ICML 2014: thoughts on the format

This is my first time at ICML, and every paper here has a talk and a poster. It’s a lot of work to prepare, but one nice benefit is that because my poster had to be done before I left, the talk was also pretty much done at the same time, modulo minor tweaks. Having to be ready early means less last-minute preparations and lower-stress at the conference overall. Another plus is that some talks are probably better as posters and some posters are probably better as talks, so the two modes of presentation gives a diversity to the delivery process. Some people also prefer talks to posters or vice-versa, so that’s good for them as well. Finally, the conference has 6 parallel tracks, so knowing that there’s a poster takes some of the stress out of deciding which session to attend — you can always catch the poster if you missed the talk.

The major minus is time. Sessions run from 8:30 to 6 and then posters run from 7 to 11 PM — it’s overwhelming! You can easily spend the entire conference at talks and then at posters, resulting in a brain overload. This also leaves less time for chatting and catching up with colleagues over dinner, starting up new research ideas or continuing ongoing projects in person, and the informal communication that happens at conferences. People do make time for that, but the format less conducive to it, or so it appeared to me. I ended up taking time off a bit during the sessions to take a walk around the Olympic park and have a chat, and I saw others leaving to do some sightseeing, so perhaps I am adhering to the schedule too much.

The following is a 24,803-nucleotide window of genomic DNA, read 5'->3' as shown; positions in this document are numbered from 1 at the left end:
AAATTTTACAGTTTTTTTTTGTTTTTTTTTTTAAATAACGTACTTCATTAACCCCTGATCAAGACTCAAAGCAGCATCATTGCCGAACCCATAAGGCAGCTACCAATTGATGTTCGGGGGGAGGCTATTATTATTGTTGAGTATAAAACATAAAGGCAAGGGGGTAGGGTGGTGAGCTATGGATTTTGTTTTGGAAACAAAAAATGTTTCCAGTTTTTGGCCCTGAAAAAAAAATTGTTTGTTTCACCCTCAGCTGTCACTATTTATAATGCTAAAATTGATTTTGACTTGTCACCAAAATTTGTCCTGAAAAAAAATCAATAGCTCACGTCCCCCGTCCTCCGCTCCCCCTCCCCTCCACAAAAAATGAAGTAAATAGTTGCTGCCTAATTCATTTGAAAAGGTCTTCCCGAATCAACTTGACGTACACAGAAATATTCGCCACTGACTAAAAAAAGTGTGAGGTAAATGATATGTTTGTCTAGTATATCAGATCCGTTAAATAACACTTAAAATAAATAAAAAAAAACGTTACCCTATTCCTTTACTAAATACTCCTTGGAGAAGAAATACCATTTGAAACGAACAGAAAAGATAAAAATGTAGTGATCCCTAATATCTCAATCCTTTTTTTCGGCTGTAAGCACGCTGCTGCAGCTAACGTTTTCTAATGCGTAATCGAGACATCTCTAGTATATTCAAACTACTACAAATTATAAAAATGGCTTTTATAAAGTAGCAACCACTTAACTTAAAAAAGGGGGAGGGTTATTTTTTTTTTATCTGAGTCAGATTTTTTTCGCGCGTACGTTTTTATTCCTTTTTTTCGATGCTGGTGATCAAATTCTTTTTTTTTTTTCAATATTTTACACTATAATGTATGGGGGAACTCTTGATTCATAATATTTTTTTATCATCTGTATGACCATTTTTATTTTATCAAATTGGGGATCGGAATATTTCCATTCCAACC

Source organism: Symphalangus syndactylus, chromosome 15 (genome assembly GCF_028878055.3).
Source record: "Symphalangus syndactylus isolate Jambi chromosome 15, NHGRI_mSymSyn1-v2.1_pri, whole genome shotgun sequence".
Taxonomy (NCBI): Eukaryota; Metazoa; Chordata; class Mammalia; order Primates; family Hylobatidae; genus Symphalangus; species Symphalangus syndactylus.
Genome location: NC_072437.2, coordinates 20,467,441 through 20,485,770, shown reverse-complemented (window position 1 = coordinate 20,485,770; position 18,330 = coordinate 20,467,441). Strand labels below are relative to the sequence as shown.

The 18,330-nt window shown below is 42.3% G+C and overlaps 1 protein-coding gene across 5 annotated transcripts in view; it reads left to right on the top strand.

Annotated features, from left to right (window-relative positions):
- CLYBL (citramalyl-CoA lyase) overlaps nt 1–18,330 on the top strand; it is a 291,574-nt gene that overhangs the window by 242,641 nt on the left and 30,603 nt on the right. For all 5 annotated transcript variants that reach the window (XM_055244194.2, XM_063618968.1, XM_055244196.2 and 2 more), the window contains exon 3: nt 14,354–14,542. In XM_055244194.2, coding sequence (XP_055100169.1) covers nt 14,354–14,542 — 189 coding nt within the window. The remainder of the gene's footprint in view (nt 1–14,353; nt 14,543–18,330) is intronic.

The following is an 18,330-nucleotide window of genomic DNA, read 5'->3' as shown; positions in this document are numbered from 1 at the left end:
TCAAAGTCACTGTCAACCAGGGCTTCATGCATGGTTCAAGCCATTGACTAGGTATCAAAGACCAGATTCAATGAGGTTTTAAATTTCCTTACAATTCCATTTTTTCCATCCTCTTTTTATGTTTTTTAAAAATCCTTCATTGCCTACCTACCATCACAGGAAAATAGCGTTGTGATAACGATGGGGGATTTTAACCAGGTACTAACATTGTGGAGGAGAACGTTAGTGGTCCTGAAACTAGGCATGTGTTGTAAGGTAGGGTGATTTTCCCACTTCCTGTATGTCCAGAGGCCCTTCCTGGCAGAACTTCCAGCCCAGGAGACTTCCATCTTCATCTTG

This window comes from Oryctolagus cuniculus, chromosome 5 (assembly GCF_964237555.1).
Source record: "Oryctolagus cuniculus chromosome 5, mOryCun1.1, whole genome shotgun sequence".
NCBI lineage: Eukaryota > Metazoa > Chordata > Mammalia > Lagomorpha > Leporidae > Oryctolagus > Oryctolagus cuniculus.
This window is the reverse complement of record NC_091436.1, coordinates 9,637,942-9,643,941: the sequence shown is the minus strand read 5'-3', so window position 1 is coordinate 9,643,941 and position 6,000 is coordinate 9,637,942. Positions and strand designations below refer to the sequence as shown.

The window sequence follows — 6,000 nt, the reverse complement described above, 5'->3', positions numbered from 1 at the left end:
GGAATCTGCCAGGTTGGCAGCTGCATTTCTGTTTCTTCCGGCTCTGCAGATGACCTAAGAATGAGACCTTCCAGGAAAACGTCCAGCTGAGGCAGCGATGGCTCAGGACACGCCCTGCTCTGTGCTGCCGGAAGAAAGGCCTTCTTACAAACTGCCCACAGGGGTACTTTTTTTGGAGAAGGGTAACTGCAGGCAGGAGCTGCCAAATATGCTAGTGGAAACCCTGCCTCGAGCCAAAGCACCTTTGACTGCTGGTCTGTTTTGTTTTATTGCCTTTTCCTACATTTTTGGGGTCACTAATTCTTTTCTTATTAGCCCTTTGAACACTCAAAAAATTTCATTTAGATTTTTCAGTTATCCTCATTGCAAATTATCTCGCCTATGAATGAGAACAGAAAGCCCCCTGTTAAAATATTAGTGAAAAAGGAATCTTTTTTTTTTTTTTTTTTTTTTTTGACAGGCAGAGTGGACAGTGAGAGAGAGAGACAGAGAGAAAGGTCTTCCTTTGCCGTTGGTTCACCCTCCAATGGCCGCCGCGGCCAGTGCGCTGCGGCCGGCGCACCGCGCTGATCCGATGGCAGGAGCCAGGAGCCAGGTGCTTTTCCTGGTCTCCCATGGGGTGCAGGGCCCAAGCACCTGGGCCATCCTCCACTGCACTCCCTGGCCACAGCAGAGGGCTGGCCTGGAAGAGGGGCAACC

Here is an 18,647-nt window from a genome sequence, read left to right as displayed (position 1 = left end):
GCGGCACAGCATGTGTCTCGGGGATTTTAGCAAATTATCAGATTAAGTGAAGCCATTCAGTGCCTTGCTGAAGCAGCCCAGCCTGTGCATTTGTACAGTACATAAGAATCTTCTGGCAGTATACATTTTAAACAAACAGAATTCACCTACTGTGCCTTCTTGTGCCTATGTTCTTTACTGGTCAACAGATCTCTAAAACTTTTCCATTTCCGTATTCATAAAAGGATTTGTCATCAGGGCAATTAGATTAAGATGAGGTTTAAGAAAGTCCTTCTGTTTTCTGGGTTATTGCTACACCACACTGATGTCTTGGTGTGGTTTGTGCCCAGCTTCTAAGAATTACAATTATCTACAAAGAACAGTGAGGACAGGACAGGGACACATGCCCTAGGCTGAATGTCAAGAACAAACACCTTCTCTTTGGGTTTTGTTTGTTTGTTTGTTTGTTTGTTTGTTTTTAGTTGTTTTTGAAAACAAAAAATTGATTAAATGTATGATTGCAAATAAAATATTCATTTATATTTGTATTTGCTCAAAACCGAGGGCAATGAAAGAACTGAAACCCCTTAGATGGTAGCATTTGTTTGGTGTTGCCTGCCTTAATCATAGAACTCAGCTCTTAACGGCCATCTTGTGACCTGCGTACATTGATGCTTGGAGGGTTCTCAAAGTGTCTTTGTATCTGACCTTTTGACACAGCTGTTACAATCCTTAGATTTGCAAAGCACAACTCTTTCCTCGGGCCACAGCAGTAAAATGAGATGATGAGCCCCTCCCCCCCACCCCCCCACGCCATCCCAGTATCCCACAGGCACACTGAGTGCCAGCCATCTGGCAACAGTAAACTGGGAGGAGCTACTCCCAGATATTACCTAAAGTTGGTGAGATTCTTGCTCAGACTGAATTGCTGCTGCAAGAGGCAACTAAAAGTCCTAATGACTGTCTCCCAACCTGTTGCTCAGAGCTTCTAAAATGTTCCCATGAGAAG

It’s interesting how different the modes of conference/social research communication are across research disciplines. I’ve yet to go to ICASSP or ICC, and while I have been to a medical informatics conference once, I haven’t gone to a Big Science conference or the joint meetings for mathematics or statistics. I imagine the whole purpose and format of those is completely different, and it makes me wonder if the particular formats of machine learning conferences are intentional: since there is rarely an extended/journal version of the paper, the conference is the only opportunity for attendees to really buttonhole the author and ask questions about details that are missing from the paper. Perhaps maximizing author exposure is a means to an end.

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